This Week’s Trial
The case of State v. Robert Littleton was tried by Assistant District Attorney Leland McElveen before Judge Michael Muldrew. Public defenders Renatta Newbill-Jallow and Elise Miller represented Littleton. The trial itself lasted only three-quarters of the day Thursday, as both the state and the defense shared several common points about how the incident at hand unfolded more than two years prior.
The State’s Case
McElveen’s presentation for the state painted a picture of Robert James Littleton as an angry former spouse with a history of violence. JF testified about a 2015 incident in Screven County during which Littleton removed the girls from school and refused to let them see JF for more than a week. Littleton, JF said, agreed to give the girls back if JF came to his home alone for the exchange. JF instead brought a friend for her own protection and the incident escalated to a confrontation where Littleton pushed JF to the ground and left her with several bruises. JF then described the incident from May 2020, at which time she told jurors that she believed Littleton was going to hit her with the bat.
On cross examination, Newbill-Jallow pressed JF on why she didn’t retreat further, but JF said she had her hands in front of her face, but didn’t have much reaction time otherwise because the events unfolded so quickly. The contentious line of questioning also included Newbill-Jallow asking JF why she didn’t block him, whether or not she started the confrontation with Littleton, and why her mother called the police instead of her.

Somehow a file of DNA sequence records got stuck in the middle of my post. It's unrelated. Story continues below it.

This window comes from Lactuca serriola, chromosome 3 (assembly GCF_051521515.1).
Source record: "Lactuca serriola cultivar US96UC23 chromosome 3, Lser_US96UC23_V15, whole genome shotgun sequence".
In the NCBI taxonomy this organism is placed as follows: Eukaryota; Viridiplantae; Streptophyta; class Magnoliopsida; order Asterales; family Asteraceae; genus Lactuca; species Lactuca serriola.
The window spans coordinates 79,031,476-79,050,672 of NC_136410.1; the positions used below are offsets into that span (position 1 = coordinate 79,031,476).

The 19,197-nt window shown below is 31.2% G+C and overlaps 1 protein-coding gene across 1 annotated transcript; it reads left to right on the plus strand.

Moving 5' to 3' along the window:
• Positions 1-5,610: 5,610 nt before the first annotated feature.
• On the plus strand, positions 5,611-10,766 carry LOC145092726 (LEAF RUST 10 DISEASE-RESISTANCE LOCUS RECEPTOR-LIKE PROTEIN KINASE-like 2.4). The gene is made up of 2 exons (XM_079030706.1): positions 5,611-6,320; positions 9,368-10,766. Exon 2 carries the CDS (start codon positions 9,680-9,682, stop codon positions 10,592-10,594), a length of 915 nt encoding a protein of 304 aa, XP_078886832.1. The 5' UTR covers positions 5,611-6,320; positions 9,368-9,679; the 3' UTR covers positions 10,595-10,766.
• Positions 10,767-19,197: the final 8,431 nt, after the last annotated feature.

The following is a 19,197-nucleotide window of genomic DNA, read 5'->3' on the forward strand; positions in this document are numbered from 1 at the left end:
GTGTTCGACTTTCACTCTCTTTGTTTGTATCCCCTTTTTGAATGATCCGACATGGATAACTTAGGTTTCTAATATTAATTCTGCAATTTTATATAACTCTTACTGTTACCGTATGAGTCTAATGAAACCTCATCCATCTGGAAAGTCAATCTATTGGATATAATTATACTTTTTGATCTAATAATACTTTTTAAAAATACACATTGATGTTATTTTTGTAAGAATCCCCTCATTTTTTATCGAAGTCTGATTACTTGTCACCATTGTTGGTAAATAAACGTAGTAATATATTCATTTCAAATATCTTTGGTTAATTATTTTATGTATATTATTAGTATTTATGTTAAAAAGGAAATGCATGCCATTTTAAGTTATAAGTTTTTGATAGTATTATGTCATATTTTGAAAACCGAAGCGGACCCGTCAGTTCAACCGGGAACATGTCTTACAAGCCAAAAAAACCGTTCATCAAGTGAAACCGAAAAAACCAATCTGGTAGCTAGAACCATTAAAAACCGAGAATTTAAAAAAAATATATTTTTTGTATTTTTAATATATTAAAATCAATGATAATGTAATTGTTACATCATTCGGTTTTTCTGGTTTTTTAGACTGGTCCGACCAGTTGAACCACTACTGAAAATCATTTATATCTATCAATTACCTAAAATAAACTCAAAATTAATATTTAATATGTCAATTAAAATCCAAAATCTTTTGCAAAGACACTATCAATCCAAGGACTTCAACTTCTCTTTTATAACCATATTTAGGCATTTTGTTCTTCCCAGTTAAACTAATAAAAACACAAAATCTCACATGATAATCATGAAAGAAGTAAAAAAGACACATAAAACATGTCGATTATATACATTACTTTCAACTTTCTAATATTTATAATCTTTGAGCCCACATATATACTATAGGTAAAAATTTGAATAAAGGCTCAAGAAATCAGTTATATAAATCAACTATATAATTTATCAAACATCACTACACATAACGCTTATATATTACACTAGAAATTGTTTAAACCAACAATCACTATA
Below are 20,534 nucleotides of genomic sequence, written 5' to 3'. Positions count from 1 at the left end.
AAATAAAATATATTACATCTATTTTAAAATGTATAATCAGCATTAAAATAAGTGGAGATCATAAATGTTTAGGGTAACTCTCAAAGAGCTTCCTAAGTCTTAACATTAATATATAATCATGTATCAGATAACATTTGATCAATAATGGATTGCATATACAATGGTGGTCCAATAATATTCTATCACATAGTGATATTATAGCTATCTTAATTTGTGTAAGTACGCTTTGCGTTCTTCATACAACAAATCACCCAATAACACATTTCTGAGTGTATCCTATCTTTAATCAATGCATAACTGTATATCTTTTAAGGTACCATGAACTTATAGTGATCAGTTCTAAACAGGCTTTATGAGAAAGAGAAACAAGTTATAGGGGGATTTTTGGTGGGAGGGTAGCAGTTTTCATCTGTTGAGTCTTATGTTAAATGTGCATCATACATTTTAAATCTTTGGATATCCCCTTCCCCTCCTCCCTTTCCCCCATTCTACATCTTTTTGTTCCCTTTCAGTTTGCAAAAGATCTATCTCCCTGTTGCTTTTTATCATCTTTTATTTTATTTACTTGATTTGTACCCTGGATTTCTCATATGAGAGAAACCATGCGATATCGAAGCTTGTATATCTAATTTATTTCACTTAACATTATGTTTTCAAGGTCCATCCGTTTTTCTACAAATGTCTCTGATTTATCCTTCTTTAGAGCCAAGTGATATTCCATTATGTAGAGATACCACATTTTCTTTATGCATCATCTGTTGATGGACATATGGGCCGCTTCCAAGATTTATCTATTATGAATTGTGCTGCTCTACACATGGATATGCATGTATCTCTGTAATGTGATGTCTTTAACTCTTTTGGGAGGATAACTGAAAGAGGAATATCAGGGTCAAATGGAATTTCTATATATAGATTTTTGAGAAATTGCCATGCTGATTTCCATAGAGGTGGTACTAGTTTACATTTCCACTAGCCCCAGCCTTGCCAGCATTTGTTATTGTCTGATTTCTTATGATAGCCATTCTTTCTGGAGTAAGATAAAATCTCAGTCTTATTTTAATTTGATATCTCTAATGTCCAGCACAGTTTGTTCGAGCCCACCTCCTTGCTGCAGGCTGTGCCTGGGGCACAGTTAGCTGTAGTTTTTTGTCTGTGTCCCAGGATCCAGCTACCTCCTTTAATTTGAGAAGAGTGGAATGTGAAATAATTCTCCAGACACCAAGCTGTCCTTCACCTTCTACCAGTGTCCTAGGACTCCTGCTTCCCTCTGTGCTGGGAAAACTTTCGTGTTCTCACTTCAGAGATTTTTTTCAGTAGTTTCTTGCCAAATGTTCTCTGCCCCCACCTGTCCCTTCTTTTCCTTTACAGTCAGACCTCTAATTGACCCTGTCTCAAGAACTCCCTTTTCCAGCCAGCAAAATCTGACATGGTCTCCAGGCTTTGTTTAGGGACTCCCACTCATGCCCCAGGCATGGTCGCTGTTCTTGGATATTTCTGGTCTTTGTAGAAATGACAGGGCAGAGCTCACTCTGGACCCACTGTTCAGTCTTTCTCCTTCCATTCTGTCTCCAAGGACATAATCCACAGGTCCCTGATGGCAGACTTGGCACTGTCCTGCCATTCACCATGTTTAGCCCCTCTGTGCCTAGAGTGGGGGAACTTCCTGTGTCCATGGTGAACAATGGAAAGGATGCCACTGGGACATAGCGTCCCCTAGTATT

Both JF’s mother, Tabitha Hanks, and Lloyd Fortier testified to the court about what unfolded on May 20, 2020 before jurors heard from BCSO Deputy Rhett Kelley and BCSO Investigator Jonathan Fadden.
Kelley’s testimony was particularly noteworthy, as he was the deputy to serve Littleton with the Criminal Trespass notice a few months earlier. He testified that Littleton would routinely call the Sheriff’s Office to conduct welfare checks on JF and his minor children. Kelley said that being unable to reach them by phone for a short period of time would result in a welfare check request and that Littleton’s frequent use of such bordered the line of harassment.
Jurors also heard from Investigator Fadden who detailed his investigation of both the Littleton case and the Fortier case. Fadden testified that he charged both parties because both used a weapon for serious bodily injury.
When the state rested, Newbill-Jallow asked the court to render a directed verdict and find Littleton ‘not guilty.’ A directed verdict is when a judge intervenes because the state failed to present evidence that could lead a jury to come to a conclusion beyond a reasonable doubt. Newbill-Jallow said the state’s arguments were based on ‘inconclusive, inconsistent testimony.’ Muldrew denied the motion noting that ‘inconsistent testimony is not a basis for a directed verdict.’
Newbill-Jallow called two BCSO deputies, Hunter Oglesby – who responded to EGRMC – and Paul Morris – who was among the first on the scene at the Fortiers. Each testified for less than five minutes.